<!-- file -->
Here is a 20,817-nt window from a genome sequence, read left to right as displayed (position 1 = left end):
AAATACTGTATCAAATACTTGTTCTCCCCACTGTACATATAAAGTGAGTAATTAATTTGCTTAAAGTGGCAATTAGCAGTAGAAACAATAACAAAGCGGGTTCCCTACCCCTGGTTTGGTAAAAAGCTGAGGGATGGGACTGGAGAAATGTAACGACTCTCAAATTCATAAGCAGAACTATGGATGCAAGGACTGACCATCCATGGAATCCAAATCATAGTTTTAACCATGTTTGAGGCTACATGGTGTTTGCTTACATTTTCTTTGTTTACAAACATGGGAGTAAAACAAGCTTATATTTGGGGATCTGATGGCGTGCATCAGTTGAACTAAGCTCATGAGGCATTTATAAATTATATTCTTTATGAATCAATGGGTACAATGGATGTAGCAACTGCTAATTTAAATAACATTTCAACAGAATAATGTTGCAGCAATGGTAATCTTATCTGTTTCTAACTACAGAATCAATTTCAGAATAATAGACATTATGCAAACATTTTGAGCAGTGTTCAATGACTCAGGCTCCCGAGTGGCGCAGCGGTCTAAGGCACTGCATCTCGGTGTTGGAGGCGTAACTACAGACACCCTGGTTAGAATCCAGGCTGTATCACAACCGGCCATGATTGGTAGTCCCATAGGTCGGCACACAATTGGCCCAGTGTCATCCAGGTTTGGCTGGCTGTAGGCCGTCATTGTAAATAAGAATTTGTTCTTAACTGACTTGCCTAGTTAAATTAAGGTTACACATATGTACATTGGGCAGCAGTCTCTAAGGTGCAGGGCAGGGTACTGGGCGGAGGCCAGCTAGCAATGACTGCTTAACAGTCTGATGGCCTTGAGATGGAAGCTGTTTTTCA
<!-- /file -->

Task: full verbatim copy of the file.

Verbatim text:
Here is a 20,817-nt window from a genome sequence, read left to right as displayed (position 1 = left end):
AAATACTGTATCAAATACTTGTTCTCCCCACTGTACATATAAAGTGAGTAATTAATTTGCTTAAAGTGGCAATTAGCAGTAGAAACAATAACAAAGCGGGTTCCCTACCCCTGGTTTGGTAAAAAGCTGAGGGATGGGACTGGAGAAATGTAACGACTCTCAAATTCATAAGCAGAACTATGGATGCAAGGACTGACCATCCATGGAATCCAAATCATAGTTTTAACCATGTTTGAGGCTACATGGTGTTTGCTTACATTTTCTTTGTTTACAAACATGGGAGTAAAACAAGCTTATATTTGGGGATCTGATGGCGTGCATCAGTTGAACTAAGCTCATGAGGCATTTATAAATTATATTCTTTATGAATCAATGGGTACAATGGATGTAGCAACTGCTAATTTAAATAACATTTCAACAGAATAATGTTGCAGCAATGGTAATCTTATCTGTTTCTAACTACAGAATCAATTTCAGAATAATAGACATTATGCAAACATTTTGAGCAGTGTTCAATGACTCAGGCTCCCGAGTGGCGCAGCGGTCTAAGGCACTGCATCTCGGTGTTGGAGGCGTAACTACAGACACCCTGGTTAGAATCCAGGCTGTATCACAACCGGCCATGATTGGTAGTCCCATAGGTCGGCACACAATTGGCCCAGTGTCATCCAGGTTTGGCTGGCTGTAGGCCGTCATTGTAAATAAGAATTTGTTCTTAACTGACTTGCCTAGTTAAATTAAGGTTACACATATGTACATTGGGCAGCAGTCTCTAAGGTGCAGGGCAGGGTACTGGGCGGAGGCCAGCTAGCAATGACTGCTTAACAGTCTGATGGCCTTGAGATGGAAGCTGTTTTTCA